hummus, or taste great roasted with other root veggies and a drizzle of olive oil.
36. Coffee, $0.40 per 16 oz cup (brewed), about $10 per pound. Brewing coffee at home can save a lot of money. This morning pick-me-up also contains antioxidants to help protect the heart, and is a great pre-workout fuel to help increase endurance.
37. Tea, $0.10 per tea bag, about $5 a box (varies based on type). The varying health benefits of tea are plenty ranging from their antioxidant powers to helping maintain a healthy weight.
38. Water, free. ALWAYS carry your water bottle. Water keeps us hydrated (shocking), flushes out toxins in the body, and helps when trying to lose
Now take those items, combine them with these tips and go apply them! Cook large quantities. It lasts longer, you cook less often, and you do less dishes–triple bonus! On-pot dishes like soups and casseroles can be made in advance, often have leftovers and are very cost effective.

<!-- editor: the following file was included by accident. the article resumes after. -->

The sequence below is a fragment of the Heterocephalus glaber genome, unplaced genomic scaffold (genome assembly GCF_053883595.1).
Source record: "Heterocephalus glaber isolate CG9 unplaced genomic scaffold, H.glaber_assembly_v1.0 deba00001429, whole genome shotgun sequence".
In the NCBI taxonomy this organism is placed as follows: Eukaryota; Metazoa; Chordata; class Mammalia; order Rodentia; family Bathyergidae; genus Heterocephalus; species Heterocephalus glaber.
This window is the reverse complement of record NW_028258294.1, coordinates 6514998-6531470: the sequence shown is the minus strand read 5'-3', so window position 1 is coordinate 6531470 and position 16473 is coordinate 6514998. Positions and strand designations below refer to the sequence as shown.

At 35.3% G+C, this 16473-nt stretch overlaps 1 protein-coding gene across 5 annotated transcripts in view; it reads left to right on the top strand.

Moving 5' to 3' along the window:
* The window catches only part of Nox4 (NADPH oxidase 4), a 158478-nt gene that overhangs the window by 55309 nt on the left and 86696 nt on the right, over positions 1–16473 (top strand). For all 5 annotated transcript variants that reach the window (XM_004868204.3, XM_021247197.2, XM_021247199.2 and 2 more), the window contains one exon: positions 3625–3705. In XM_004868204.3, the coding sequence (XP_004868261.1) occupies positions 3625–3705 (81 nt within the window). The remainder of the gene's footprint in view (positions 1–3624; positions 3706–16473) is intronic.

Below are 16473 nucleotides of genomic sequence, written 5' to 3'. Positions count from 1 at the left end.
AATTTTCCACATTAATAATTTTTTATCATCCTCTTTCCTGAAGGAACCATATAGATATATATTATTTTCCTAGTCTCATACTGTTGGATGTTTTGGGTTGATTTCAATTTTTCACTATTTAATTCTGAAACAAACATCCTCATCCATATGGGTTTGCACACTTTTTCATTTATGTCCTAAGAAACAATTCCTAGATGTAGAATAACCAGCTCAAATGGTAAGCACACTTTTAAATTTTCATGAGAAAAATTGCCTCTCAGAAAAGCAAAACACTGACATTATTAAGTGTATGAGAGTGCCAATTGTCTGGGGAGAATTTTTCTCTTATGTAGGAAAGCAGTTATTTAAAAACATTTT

Buying in bulk is a great way to save as well. Canned goods, grains, and beans are all cheaper in bulk. Perishable foods like meats and breads can alos be purchased in large quantities and then frozen until you are ready to use them. Also consider purchasing produce frozen to not only save money, but if you are slow to use them up. Frozen fruits and vegetables actually retain their nutrients better than freshly purchased ones that end up sitting in your refrigerator for days.
If you were to glance at your most recent grocery receipt, what would be your most expensive items be? The majority of you will say meat. Protein is an important part of everyone’s diet, but start thinking about alternative protein sources. Lentils, eggs, and several bean options are high in proten and a fraction of the cost of meat.
Well, there you have it! Eating healthy doesn’t have to break the bank…now what to do with your savings?